By design, acts in BDSM might involve physical and/or emotional constraints and discomfort. However, equating that to overall harm would be a very limited understanding of the concept. Dental procedure or endurance sports also often come with physical/emotional discomfort but benefit peoples’ overall physical and mental well-being.

Consensual BDSM uses physical pain as a way to achieve pleasure, satisfaction and happiness. For that reason, in the absence of counter empirical evidence, we’d say that people who engage in BDSM do not harm each other, themselves, or others in the society.

Following the same line of thought, a robot that engages BDSM would not be harming anyone. There are, however, a number of points where the involvement of the robot might make a difference.

One of them is the nature and effects of engaging in BDSM with a robot. While one could expect human-robot BDSM — not involving another human — to be safer and perhaps more liberating, it might also have negative mental effects by taking away the social and interactive aspects of the sexual engagement and excluding interpersonal trust.

Another one is a robot’s "consent". If robot-human BDSM does not ensure that the robot is programmed to act as if the act is "consensual", then the interaction might slip from BDSM to the human engaging in a form of rape. That would take us to a whole different set of ethical questions.

And finally, we have to remember that with robots come opportunities to collect, store and share intimate data about people. Ensuring privacy is extremely important in building systems that engage with people in intimate ways.

Ruth Aylett

Professor, Virtual Reality and Artificial Intelligence, Heriot-Watt University

We should remember that Asimov wrote a whole set of stories around the ambiguities and conflicts inherent in his three laws. In the first law the word ‘harm’ stands in for many centuries of philosophical discussion, and so an answer here hinges on what we mean by that word.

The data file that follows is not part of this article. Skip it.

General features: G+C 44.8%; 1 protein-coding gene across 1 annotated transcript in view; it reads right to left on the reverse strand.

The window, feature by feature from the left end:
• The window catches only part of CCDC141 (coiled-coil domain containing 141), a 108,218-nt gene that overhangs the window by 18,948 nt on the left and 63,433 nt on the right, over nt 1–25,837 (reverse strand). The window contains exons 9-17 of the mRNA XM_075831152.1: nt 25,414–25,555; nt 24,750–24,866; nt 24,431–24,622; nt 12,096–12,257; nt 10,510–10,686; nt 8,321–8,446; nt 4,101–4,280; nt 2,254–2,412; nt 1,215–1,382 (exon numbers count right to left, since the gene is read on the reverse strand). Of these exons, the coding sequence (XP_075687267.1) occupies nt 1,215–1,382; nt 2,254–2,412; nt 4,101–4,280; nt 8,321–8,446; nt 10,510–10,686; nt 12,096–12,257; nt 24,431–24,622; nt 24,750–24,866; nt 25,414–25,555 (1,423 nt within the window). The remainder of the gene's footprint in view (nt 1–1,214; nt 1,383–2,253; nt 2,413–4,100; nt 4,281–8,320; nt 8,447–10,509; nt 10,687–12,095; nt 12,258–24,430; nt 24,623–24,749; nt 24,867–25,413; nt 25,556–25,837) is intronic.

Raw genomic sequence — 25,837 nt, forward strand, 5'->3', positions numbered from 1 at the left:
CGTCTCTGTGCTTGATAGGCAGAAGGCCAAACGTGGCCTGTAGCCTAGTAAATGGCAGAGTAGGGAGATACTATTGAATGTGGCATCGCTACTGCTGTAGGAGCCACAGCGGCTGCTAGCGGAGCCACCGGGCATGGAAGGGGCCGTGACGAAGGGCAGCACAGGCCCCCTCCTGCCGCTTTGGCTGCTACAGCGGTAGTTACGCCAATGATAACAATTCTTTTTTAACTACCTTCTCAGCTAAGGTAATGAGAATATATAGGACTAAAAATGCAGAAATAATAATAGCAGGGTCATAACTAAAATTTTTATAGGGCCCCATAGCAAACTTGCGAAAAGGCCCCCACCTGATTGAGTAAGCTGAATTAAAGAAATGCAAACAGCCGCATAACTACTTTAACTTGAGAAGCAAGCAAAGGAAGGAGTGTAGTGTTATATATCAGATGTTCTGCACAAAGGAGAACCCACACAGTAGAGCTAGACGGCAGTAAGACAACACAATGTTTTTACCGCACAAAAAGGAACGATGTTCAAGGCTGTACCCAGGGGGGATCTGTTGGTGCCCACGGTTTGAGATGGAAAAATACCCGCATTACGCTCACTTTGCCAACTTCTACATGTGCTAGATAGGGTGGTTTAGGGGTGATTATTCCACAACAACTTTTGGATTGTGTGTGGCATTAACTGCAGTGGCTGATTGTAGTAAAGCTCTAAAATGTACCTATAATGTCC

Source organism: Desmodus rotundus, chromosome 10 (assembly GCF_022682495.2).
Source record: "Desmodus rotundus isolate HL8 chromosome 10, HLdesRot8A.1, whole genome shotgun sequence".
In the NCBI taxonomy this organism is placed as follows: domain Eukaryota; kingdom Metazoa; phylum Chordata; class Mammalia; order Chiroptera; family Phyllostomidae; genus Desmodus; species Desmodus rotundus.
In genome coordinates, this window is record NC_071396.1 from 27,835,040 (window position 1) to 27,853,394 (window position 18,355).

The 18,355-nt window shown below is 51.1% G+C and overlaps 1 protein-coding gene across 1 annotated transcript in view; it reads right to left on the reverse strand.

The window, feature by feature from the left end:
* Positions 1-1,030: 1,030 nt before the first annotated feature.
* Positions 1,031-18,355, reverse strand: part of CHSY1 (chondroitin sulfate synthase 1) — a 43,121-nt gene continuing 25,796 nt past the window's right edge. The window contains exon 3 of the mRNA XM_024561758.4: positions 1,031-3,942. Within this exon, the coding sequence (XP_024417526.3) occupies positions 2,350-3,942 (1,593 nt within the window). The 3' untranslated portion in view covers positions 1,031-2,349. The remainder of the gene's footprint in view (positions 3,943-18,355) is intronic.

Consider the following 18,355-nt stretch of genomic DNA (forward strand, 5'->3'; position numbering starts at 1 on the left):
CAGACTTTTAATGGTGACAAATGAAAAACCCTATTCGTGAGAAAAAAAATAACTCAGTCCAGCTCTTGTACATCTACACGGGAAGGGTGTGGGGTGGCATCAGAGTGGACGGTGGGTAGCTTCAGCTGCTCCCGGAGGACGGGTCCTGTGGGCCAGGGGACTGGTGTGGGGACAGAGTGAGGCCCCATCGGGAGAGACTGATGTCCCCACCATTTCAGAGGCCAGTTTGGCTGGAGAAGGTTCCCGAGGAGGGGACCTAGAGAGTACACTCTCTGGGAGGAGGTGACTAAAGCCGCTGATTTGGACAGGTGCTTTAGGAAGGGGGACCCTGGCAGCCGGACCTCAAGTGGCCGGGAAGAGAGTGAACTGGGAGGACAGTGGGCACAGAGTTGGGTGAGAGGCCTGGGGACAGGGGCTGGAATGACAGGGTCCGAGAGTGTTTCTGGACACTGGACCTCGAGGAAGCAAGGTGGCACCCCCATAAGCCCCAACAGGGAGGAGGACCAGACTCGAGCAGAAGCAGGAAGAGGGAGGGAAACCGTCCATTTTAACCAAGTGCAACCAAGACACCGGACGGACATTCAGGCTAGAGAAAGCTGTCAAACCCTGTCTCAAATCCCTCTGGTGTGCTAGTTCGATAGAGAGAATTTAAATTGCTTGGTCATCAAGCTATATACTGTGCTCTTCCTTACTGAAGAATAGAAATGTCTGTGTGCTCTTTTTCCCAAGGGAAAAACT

One definition of artificial intelligence reads: ‘the ability for a computer to carry out tasks which are said to require intelligence when humans do them.’ So one could rephrase this as ‘harm is defined as any action carried out by a robot which would be called harmful if carried out by a human.’ By this definition, if BDSM is not harmful between people, it is not harmful between a person and a robot. The protocol humans use is to have a key word which allows their partner to distinguish between masochistic appeals to stop which can be ignored, and a real request to stop. In principle, that could be carried over.

However the suggested definition ignores that fact that a robot is a piece of machinery and not a person. In general, using a person like a machine in sexual interaction does cause social as well as individual harm since it allows classes of people—usually women —to be dehumanised and reinforces self-centered and selfish views of sexual gratification. From that angle a BSDM sexbot is no different from any other sexbot. A sexbot is after all merely a mechanised version of the blowup doll.

Finally, I doubt whether anyone close to the technology would feel happy about risking tender parts of their anatomy against the profound limitations of such machinery. Actual robots are pretty incompetent compared to the fantasies of film, and one might not want to allow one’s bodily safety to depend on the accuracy of a speech recognition system.

Bethany Monaghan Wilson

Graduate student, Law, University of Birmingham, whose thesis focused on on sex robots and the law

You can argue that there’s a difference between “pain” and “harm”, and that BDSM seeks to cause the former. In that sense, a BDSM robot would not violate the first law of robotics, which specifically mentions harm.

But sex robotics as they exist now are problematic, because we’re not yet at the point where a sex robot could see the difference between the two. The most advanced sex robots implemented with artificial intelligence can only remember simple facts about their users. Therefore it could be fair to say the robot wouldn’t know any limits, and so would violate Asimov’s first law.

We’d need to see significant advancement in AI for BDSM robots to function properly. The sex robots we have today only attempt to move their joints and head; human beings are largely more powerful than they are (at least, as of now) so physically a sex robot could not injure a human being, at least not beyond the extent that the human being wants to be injured.

If sex robots do evolve to be more powerful than humans, they might violate the first law — but at the same time they would then be advanced enough to distinguish between pain and harm, which would prove a barrier to violating it.

Psychologically, though, a BDSM robot could violate the first law, as the user might become isolated from the "real world", depend too much on their robot for pleasure, and stunt their social development. On the other hand, the BDSM robot could empower the user to feel pleasure that they cannot with a human being.

Though some scholars who are against the use of sex robots (Campaign Against Sex Robots) would say that a BDSM robot violates the first law by its very nature.

Ryan Calo

Associate Professor, Law, University of Washington, and faculty co-director of the University of Washington Tech Policy Lab